Addressing tenancy law reform

Tuesday 25 September 2018

Tenancy law reform is a hot topic at the moment. Here’s some thoughts on the Government’s proposed changes from Kishan Lal of Clarke Group Property Management…

By The Landlord

With news breaking on the proposed reforms to tenancy law, tenants and landlords alike are unsure how it’ll affect them. So we want to talk about what the proposed changes to the Residential Tenancies Act might mean for landlords and tenants.

The Government’s proposed changes revolve around the following areas:
1. Tenancy agreements: do changes need to be made to the types of tenancy agreements on offer, to ensure they remain fit for purpose in a modern renting environment?
2. Modifications to property: how can the law better help landlords and tenants agree to tenants making reasonable modifications to their rental home?
3. Pets: is the law fair when it comes to tenants and landlords agreeing whether pets can be kept or not?
4. Setting and increasing rent: should tenants know how rents are set? How often should rents be increased?
5. Boarding houses: MBIE wants to know how boarding house tenancies should be treated and how the quality of boarding houses and accountability of boarding house landlords can be improved.
6. Enforcement: can the enforcement of tenancy law be carried out more effectively?

So what does this mean for landlords and tenants across New Zealand?

From our point-of-view, we see the proposals as good and bad. Yes, the Residential Tenancies Act is over 30 years old and there are definitely some areas that require updating. But it needs to be fair to both tenants and landlords to ensure things run smoothly.

If landlords feel the rules are too weighted in favour of the tenant, they may feel pressured to sell up, which will reduce the amount of rental stock available. This is obviously a cause for concern as more than one third of New Zealand households, including over 40% of children, now live in rentals… so we need those rental homes!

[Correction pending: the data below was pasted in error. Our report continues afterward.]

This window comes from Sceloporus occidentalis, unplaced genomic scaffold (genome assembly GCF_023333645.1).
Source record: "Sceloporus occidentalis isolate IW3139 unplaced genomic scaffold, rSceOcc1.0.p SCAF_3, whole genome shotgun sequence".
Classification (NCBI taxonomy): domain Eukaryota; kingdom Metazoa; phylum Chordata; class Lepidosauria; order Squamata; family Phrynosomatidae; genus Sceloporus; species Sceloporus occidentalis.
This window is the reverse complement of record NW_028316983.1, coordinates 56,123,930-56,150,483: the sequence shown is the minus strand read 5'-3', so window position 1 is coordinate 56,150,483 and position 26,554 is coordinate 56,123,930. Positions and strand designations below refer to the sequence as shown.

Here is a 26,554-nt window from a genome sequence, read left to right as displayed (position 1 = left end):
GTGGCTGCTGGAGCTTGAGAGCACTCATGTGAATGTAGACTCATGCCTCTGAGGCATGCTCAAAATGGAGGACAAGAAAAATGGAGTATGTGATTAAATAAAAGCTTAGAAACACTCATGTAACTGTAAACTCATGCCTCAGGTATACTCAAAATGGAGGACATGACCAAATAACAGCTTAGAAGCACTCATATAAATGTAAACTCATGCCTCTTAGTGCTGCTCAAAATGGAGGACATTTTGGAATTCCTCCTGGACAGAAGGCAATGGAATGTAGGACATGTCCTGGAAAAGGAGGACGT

But tenants need protection too – time and time again we hear news of tenants renting amid squalid conditions, and being treated poorly and unfairly. Therefore ensuring the proposed changes are fair and equitable for both the landlord and tenant is crucial.

And when it comes to the debate on whether or not rents will increase, this ultimately depends on what makes it through the reforms.  Changes such as the 42-day tenancy termination notice period moving to 90 days, for landlords wishing to sell their property, shouldn’t cause rents to rise. 

However, changes like limiting rent increases to once per year will definitely encourage landlords to stay on top of rent reviews to cover costs in other areas, as it will become riskier to invest in rental properties.

And one thing seems certain – once letting fees are abolished, rents will surely increase, as landlords will look to pass on costs associated with finding a new tenant (such as travel, marketing, admin overheads etc) to the tenants themselves, through higher rents.

It’s an interesting time to be involved in the rental market, and we look forward to seeing what positive changes will come from these reforms to the Residential Tenancies Act.

To read more about the proposed changes, and to have your say, visit today.  Submissions are due by 5pm on Sunday, 21 October 2018.

- By Kishan Lal of Clarke Group Property Management.

Read more: 

Tenancy law reform proposals announced 

Balance needed in tenancy reforms

Letting fees to go

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